Mt. Vista Elementary at Aravaipa Canyon

On December 2, 18 students from Mt.Vista Elementary School left for one of the most unique and wonderful Seeds of Stewardship expeditions ever. This group gained special access to Aravaipa Canyon, and thanks to our friend and BLM Ranger Heidi Blenkinship, they had wonderful leadership in this wild place. The students were very excited. I had prepared them for a rugged adventure, though wild and cold water, in a trailless place full of wildlife. To put it simply, they were absolutely stoked.

Our trip started like they all do, with a whiteboard and an introduction to the landscape. We outlined the many plants we would see, and the possible animal’s sightings too. The students seemed fascinated by the concept of riparian gallery forest, and the promises and secrets they hold. When we discussed river crossings, you could see the thrill run up their spines. The new and scary prospect had them on the edge of their seat. 

Our drive was long, but we eventually turned onto the dirt road that led us to the canyon. We met Heidi in the parking lot and together did a formal introduction. Heidi led us down into Aravaipa Canyon, a wild place that seemed far greater than the students expected. Any trip that had open space for students to play, like an arroyo or mesquite forest, became their favorite. None of these students had experienced a perennial creek in their local area before. Pushing through desert broom and seep willow, the students ran forward. We found ourselves next to the creek, which seemed far wider and deeper than they had imagined. In a wide and clear area, we paused to have snack time. This wide creek bank held thousands of little rounded and flat rocks. When some students finished their lunch, we workshopped rock skipping, something I don’t think many had ever done before.

Under cottonwood trees, and surrounded by green and lush foliage, we prepared for our river crossing. With staff in water, one by one we let the students wade through. The shock from the cold sent gasps and yelps into the air, yet each was quickly replaced with a smile. Fortunately, we lost a few students to the river. They couldn’t help but stay in, using the creek as their path through the wilderness. With their pant legs rolled up, and a walking stick in hand, they pushed through water with joy. Together we observed the many different animal tracks that lined the creek. Coati, Skunk, Javelina, Deer, Bobcat, and those were just the mammals. The students were excited to read the registry of the creek, observing all those who have come and gone.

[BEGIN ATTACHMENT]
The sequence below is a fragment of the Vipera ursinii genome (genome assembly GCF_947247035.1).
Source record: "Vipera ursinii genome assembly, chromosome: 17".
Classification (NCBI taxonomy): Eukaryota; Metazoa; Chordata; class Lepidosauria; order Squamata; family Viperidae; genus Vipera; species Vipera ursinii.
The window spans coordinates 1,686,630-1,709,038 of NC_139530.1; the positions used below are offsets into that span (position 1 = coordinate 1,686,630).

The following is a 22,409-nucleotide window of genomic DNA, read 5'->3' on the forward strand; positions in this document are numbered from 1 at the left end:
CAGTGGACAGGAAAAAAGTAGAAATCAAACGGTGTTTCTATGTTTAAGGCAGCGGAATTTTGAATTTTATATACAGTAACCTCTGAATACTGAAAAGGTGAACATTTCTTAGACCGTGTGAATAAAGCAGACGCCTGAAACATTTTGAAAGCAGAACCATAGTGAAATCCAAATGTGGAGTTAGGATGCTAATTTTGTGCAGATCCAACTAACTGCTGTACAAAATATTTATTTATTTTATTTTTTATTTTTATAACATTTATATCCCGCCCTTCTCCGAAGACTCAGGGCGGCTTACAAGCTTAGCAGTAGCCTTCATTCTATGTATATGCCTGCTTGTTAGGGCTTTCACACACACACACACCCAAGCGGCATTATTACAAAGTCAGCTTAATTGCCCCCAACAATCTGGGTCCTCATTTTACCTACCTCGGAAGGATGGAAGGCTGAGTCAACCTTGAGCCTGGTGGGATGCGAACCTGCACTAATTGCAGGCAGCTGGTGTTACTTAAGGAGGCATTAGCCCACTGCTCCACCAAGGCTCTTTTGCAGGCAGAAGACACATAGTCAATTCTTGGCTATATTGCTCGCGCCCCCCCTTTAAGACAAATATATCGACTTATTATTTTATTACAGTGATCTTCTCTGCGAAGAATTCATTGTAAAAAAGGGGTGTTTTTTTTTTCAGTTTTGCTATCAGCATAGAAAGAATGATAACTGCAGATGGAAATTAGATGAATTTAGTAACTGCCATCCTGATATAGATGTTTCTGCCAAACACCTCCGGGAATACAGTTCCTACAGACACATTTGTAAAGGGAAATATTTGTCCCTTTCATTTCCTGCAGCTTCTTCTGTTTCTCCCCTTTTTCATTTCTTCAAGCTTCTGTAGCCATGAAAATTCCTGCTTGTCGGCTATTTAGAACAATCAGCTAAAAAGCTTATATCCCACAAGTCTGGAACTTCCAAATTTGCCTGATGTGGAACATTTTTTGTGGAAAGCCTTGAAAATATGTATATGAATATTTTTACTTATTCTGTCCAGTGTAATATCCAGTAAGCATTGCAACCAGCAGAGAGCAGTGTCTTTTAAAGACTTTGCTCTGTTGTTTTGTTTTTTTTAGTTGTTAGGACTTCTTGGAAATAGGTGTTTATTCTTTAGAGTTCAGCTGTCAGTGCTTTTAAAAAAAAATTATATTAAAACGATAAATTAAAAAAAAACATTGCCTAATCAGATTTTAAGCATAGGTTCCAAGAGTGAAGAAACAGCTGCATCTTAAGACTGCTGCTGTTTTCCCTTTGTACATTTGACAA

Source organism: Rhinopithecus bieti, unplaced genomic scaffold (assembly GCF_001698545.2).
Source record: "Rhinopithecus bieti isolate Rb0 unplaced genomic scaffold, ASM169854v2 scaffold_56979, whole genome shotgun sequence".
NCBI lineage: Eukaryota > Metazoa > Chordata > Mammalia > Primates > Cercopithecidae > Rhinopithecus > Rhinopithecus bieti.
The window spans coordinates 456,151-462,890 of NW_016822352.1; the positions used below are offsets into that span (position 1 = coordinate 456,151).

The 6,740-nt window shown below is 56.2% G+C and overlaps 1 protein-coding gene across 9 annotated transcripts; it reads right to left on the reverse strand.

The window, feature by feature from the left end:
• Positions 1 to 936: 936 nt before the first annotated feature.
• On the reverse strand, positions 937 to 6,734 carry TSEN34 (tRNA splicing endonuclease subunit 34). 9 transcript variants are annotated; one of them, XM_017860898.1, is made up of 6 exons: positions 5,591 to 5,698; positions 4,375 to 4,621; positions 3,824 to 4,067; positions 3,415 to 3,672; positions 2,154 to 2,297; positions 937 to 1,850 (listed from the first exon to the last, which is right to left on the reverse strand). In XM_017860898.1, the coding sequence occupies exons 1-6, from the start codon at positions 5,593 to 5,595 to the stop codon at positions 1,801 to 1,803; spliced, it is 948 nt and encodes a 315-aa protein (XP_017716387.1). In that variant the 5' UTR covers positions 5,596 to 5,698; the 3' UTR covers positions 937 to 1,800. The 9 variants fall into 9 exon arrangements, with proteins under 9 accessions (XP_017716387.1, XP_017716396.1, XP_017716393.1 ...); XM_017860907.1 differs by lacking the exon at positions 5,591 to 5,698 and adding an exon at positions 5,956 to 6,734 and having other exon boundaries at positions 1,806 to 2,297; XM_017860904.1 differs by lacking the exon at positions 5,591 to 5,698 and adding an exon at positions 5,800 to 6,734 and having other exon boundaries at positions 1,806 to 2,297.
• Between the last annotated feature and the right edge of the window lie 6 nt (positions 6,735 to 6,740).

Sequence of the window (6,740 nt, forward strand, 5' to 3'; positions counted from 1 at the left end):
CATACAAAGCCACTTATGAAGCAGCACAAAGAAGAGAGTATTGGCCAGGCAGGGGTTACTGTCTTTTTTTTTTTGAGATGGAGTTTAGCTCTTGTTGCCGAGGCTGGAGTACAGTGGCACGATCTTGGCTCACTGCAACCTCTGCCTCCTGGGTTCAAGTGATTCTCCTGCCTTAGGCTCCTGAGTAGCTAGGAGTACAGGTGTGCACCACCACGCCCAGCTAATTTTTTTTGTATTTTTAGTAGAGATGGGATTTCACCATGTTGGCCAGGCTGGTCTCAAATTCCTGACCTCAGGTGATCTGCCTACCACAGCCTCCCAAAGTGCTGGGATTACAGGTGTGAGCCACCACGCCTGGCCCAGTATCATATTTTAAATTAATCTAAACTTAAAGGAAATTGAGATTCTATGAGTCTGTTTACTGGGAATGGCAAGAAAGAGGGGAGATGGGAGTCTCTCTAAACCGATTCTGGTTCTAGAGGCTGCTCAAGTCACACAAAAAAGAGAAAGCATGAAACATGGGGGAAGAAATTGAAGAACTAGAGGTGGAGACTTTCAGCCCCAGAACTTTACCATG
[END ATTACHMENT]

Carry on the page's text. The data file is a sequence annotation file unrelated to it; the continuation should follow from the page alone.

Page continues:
Away from the creek, we circled up. Heidi had brought a bag full of educational materials that informed the students as to the local plants and animals of Aravaipa Canyon. We passed around molds of paw prints and pictures for the students to see. Then we discussed the local flora that held many edible and technological purposes for people. Soon it became clear to the students, this place was more than a playground, it was a whole different world. We talked for some time about the ecosystem here and its importance for the local wildlife as well as the migratory friends. It has supported people for thousands of years and continues to be a place of tremendous value.

The students understood this well. They were thrilled to play and explore the area, finding every nook and cranny they could. Before they knew it, our time had come to an end. In previous trips, we explored arroyos and the ecosystem they provide. We explored desert grasslands at the foothills of mountains. Now, under dinosaur-like cottonwood trees, they discovered a riparian gallery forest. It was a profound day for these students, who were able to bond with nature like they never had before. The best way to learn is through experience and play. On this day, these students overflowed with both, experiencing the rawness of this landscape, and the freedom it provides for play. A wonderful day learning from Heidi and the Aravaipa Canyon